When the borrower dies or moves, however, the mortgage is payable in full. If you can’t, or won’t, pay off the debt, the lender can sell the home to recoup the money it’s owed, explains Michael Sullivan, personal financial consultant with nonprofit credit counseling and debt management agency Take Charge America.
“Typically, the homeowner or beneficiaries are not responsible for any costs if the house is sold for less than the amount owed,” adds Sullivan.
Supplementing retirement income, covering the cost of needed home repairs or paying out-of-pocket medical expenses are common and acceptable uses of reverse mortgage proceeds, according to Bruce McClary, spokesperson for the National Foundation for Credit Counseling.
“In each situation where regular income or available savings are insufficient to cover expenses, a reverse mortgage can keep seniors from turning to high-interest lines of credit or other more costly loans,” McClary says.
To be eligible for a reverse mortgage, the primary homeowner must be age 62 or older. The additional eligibility requirements include:
“Seniors should be careful to make the most of the loan by budgeting carefully in order to avoid running out of funds too soon and to be sure that taxes and insurance are paid as agreed,” cautions McClary.
There are different types of reverse mortgages, and each one fits a different financial need.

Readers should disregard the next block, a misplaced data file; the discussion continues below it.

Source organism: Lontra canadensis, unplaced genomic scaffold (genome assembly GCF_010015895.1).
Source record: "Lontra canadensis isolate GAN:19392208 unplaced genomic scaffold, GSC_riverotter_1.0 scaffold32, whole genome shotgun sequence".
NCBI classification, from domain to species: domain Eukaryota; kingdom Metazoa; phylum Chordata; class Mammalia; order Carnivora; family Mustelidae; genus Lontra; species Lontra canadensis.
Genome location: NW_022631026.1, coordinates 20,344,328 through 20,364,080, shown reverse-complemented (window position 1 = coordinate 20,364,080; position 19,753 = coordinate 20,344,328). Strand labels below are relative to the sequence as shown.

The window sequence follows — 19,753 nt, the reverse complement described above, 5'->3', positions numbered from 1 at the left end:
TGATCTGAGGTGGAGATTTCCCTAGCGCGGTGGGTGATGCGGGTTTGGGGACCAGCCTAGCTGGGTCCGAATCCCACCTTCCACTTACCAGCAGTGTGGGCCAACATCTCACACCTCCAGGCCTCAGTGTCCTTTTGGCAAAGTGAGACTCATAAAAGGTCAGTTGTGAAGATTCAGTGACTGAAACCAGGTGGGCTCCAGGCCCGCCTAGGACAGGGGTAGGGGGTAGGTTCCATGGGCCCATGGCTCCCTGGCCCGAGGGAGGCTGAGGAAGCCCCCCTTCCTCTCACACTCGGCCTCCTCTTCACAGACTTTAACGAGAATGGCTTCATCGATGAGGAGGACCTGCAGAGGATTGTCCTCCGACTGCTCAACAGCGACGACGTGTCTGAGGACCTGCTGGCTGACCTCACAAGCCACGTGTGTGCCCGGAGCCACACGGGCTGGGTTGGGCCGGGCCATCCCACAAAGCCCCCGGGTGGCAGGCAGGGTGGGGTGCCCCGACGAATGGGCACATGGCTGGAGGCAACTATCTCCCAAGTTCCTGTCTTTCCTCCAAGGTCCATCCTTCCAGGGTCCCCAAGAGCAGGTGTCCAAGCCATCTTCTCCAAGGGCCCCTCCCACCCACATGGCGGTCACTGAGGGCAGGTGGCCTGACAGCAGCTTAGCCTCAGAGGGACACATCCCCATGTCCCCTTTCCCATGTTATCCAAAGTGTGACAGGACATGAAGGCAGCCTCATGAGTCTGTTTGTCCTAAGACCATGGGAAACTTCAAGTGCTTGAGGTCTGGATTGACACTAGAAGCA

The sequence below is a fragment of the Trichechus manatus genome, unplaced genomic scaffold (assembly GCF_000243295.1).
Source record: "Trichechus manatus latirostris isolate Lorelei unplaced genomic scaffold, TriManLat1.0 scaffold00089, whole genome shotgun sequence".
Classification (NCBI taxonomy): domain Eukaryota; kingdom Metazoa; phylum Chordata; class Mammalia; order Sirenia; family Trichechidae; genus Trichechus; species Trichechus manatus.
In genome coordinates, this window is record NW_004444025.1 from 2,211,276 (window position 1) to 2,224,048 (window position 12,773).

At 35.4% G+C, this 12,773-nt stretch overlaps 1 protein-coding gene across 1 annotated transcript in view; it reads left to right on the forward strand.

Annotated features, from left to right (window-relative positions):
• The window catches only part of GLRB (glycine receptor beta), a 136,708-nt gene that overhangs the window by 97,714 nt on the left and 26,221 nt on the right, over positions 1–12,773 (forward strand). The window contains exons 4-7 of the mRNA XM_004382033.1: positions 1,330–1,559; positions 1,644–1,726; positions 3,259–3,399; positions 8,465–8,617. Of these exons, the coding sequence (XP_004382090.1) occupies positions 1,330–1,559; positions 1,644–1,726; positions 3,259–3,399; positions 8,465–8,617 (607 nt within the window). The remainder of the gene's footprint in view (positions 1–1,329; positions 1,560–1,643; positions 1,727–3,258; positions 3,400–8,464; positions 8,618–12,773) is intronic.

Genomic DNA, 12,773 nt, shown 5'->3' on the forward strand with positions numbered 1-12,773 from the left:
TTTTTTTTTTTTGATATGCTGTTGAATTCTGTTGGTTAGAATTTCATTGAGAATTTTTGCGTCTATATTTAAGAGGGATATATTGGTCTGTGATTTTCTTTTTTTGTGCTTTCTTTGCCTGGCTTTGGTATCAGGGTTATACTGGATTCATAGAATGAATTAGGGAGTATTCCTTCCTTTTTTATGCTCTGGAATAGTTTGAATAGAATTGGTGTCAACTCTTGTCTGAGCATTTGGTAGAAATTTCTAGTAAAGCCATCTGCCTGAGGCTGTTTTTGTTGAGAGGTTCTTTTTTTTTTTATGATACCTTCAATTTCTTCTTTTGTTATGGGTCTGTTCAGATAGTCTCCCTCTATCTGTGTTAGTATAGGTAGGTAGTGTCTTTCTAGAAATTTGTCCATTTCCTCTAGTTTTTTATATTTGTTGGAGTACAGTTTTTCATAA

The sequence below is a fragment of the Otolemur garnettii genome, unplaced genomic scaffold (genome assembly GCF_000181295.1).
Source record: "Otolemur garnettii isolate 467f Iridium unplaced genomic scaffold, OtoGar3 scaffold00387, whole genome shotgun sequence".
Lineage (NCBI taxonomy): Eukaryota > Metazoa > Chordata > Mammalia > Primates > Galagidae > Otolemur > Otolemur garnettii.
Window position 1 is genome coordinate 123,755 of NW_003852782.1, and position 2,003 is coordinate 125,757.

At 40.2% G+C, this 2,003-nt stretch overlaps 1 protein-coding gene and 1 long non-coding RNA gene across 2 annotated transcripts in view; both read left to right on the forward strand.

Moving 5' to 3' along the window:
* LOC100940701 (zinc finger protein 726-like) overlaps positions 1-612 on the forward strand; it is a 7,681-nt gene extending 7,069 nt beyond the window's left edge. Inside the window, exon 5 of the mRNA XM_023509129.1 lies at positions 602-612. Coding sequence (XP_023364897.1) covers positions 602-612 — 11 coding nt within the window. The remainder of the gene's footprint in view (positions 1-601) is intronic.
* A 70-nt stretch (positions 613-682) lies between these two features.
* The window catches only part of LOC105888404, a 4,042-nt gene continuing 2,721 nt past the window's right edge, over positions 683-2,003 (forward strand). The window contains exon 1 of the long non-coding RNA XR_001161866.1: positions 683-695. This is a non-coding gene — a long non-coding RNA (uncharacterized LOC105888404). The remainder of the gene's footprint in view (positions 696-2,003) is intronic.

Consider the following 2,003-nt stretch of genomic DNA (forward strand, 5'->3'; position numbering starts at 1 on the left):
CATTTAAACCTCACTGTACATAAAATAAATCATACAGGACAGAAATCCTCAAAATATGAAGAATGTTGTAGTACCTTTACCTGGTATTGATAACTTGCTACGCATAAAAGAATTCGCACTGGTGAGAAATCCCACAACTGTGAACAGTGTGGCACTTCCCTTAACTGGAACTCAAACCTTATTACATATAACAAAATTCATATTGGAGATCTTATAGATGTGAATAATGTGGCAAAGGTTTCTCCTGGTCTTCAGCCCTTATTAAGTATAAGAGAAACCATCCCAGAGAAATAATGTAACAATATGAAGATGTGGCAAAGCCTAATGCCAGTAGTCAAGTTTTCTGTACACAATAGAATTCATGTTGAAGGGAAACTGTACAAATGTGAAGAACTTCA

The amount of money you can get from a reverse mortgage depends upon a number of factors, according to Boies, such as the current market value of your home, your age, current interest rates, the type of reverse mortgage, its associated costs and your financial assessment.
The amount you receive will also be impacted if the home has any other mortgages or liens. If there’s a balance from a home equity loan or home equity line of credit (HELOC), for example, or tax liens or judgments, those will have to be paid with the reverse mortgage proceeds first.
“Regardless of the type of reverse mortgage, you shouldn’t expect to receive the full value of your home,” Boies says. “Instead, you’ll get a percentage of that value.”
The closing costs for a reverse mortgage aren’t cheap, but the majority of HECM mortgages allow homeowners to roll the costs into the loan so you don’t have to shell out the money upfront. Doing this, however, reduces the amount of funds available to you through the loan.
Here’s a breakdown of HECM fees and charges, according to HUD:
Keep in mind that the interest rate for reverse mortgages tends to be higher, which can also add to your costs. Rates can vary depending on the lender, your credit score and other factors.
While borrowing against your home equity can free up cash for living expenses, the mortgage insurance premium and origination and servicing fees can add up. Here are the advantages and disadvantages of a reverse mortgage.
As with any mortgage, there are conditions for keeping your reverse mortgage in good standing, and if you fail to meet them, you could lose your home. The ways you could violate the terms of a reverse mortgage include:
Bottom line, “if a borrower fails to comply with the terms of the reverse mortgage contract, they could lose their home,” says Darryl Hicks, a spokesperson for the National Reverse Mortgage Lenders Association. “There are consumer protections established by HUD and by some states that require the company servicing the reverse mortgage to do everything possible to ensure that doesn’t happen.”
If you fail to pay property taxes, for example, or keep the home properly insured, the loan servicer could advance available loan proceeds from the reverse mortgage to cover these expenses, Hicks says. If there are not adequate proceeds available to cover these types of payments, the servicer could elect to advance its own funds to make the outstanding payments.